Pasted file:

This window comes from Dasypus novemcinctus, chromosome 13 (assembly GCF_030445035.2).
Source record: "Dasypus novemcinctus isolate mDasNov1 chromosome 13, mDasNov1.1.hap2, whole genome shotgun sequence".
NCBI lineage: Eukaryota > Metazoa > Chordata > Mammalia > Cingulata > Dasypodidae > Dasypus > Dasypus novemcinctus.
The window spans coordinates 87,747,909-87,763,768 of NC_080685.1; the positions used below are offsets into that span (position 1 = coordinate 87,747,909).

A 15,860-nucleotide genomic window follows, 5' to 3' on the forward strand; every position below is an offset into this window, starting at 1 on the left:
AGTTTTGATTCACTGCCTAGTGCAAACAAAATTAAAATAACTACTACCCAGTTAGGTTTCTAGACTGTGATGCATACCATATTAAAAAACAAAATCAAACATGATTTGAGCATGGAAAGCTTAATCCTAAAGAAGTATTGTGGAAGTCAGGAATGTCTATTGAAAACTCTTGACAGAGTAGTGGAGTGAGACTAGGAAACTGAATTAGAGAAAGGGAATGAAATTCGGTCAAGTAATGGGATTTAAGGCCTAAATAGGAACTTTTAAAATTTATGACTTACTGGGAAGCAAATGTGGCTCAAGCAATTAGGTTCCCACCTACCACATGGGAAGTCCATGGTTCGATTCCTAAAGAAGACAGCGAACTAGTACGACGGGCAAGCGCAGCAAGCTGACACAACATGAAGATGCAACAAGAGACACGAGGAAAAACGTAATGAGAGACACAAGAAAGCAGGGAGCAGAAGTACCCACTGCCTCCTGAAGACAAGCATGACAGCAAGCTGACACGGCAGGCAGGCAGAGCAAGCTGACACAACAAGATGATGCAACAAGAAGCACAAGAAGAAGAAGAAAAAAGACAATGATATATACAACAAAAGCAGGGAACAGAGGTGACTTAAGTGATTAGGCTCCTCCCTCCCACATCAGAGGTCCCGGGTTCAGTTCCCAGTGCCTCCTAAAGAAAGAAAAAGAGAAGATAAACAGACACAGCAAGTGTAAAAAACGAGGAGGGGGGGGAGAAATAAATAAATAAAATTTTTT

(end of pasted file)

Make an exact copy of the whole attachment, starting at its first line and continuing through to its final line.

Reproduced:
This window comes from Dasypus novemcinctus, chromosome 13 (assembly GCF_030445035.2).
Source record: "Dasypus novemcinctus isolate mDasNov1 chromosome 13, mDasNov1.1.hap2, whole genome shotgun sequence".
NCBI lineage: Eukaryota > Metazoa > Chordata > Mammalia > Cingulata > Dasypodidae > Dasypus > Dasypus novemcinctus.
The window spans coordinates 87,747,909-87,763,768 of NC_080685.1; the positions used below are offsets into that span (position 1 = coordinate 87,747,909).

A 15,860-nucleotide genomic window follows, 5' to 3' on the forward strand; every position below is an offset into this window, starting at 1 on the left:
AGTTTTGATTCACTGCCTAGTGCAAACAAAATTAAAATAACTACTACCCAGTTAGGTTTCTAGACTGTGATGCATACCATATTAAAAAACAAAATCAAACATGATTTGAGCATGGAAAGCTTAATCCTAAAGAAGTATTGTGGAAGTCAGGAATGTCTATTGAAAACTCTTGACAGAGTAGTGGAGTGAGACTAGGAAACTGAATTAGAGAAAGGGAATGAAATTCGGTCAAGTAATGGGATTTAAGGCCTAAATAGGAACTTTTAAAATTTATGACTTACTGGGAAGCAAATGTGGCTCAAGCAATTAGGTTCCCACCTACCACATGGGAAGTCCATGGTTCGATTCCTAAAGAAGACAGCGAACTAGTACGACGGGCAAGCGCAGCAAGCTGACACAACATGAAGATGCAACAAGAGACACGAGGAAAAACGTAATGAGAGACACAAGAAAGCAGGGAGCAGAAGTACCCACTGCCTCCTGAAGACAAGCATGACAGCAAGCTGACACGGCAGGCAGGCAGAGCAAGCTGACACAACAAGATGATGCAACAAGAAGCACAAGAAGAAGAAGAAAAAAGACAATGATATATACAACAAAAGCAGGGAACAGAGGTGACTTAAGTGATTAGGCTCCTCCCTCCCACATCAGAGGTCCCGGGTTCAGTTCCCAGTGCCTCCTAAAGAAAGAAAAAGAGAAGATAAACAGACACAGCAAGTGTAAAAAACGAGGAGGGGGGGGAGAAATAAATAAATAAAATTTTTT